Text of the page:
He retorted, ‘Oh yes, Madam, big enough for a general and two drummer boys.’ Rather taken aback, she said ‘Oh, oh’.

Then the next thing she lit upon was one of those Directoire clocks with two black male figures leaning on either side of a wool bale, with a diadem in the hair with a pair of paste diamonds for eyes. And she said, ‘This is very attractive, Mr Bradshaw.’

He said, ‘Madam, this model was a favourite of a number of English queens.’ And then with a pause he said, ‘Cecil Beaton, Noel Coward, Norman Hartnell’ and he went down a list. Then she knew she was in some kind of trouble.

Moving towards the door, the last thing on display was a pair of girandoles, or candlestick lustres, you know, American ones, made in Philadelphia, which featured American Indian scenes in bronze relief.

She said, ‘They’re very striking, Mr Bradshaw. Do you have any Australian ones?’ He said, ‘Madam, there may have been one or two examples, and now there is a great demand for them. As a matter of fact, I’m working up a model right now using the same basic shape—indeed, I’ve just finished modelling up Raelene and Chantelle from Green Valley for the central image.’ At that moment she knew that she was in strife and left. He said, ‘That’ll teach the old bag to put on the dog with me.’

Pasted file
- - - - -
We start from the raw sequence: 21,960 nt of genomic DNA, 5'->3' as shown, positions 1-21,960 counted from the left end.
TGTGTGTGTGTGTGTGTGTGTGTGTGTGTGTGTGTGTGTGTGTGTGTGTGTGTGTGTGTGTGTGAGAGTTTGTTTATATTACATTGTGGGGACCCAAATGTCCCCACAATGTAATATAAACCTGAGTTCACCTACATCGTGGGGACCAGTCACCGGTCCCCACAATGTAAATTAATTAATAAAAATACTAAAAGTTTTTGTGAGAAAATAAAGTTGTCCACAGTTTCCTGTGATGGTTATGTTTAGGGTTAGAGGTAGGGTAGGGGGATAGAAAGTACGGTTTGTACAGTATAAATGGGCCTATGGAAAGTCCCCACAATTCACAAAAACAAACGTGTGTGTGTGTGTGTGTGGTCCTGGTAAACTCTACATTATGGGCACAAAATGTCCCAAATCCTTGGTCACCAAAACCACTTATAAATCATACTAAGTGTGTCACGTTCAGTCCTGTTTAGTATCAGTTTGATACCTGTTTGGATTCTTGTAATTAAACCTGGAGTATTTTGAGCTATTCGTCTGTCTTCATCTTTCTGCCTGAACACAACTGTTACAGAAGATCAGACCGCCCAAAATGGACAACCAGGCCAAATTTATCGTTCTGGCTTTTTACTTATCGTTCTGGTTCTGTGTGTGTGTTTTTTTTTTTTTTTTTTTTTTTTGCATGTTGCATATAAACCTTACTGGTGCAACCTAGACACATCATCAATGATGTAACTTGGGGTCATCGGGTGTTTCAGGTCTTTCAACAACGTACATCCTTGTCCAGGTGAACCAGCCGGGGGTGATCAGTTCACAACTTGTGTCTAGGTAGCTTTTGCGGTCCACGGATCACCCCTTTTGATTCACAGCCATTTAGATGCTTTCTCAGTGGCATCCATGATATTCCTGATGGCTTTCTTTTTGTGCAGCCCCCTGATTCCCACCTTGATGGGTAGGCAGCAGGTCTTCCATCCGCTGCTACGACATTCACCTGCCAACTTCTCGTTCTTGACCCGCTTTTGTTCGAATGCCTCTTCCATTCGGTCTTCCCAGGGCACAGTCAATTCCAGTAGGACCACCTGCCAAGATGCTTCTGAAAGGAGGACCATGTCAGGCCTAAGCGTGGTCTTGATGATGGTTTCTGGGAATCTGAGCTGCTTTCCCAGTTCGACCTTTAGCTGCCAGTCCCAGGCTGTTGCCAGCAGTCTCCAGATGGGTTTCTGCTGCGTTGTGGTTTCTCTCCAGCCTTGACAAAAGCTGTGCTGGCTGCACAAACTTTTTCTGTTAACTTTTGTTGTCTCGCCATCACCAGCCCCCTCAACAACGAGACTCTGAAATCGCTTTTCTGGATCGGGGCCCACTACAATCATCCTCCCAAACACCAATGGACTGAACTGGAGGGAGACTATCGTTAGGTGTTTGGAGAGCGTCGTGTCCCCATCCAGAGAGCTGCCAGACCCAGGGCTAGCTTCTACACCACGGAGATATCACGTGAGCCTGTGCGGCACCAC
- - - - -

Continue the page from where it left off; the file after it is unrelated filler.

He was a ferocious salesman. I used to say, ‘You’re like a black widow spider’. He’d sidle out of that narrow door and come upon them. If they were old customers he would know the approach, but if they were new customers he’d go through the patter, slowly reeling them in—it was something to see.

With Bill gone a piece of all of us goes with him. Life will be that much less good because you won’t be able to turn into Queen Street and find him there with a cup of tea begging. Or Ken Muggleston ready to greet you at the door.

But, he taught us all something. The passion, the energy, the belief, the inner confidence in his own taste and the styles he favoured and would proselytise for. His originality and the memory of him will, I think, always warm our hearts. People come through your life and they leave. With Bill, we have all lost a mentor and friend, but as a trade, the antique trade has lost its oldest and most important member. This will say something again about the change in Australian life and Australian society. And of the fashions and tastes. It will be a diminished business without him. We come today to remember and to celebrate him and to acknowledge how much we all loved him. He was remarkable and completely unforgettable.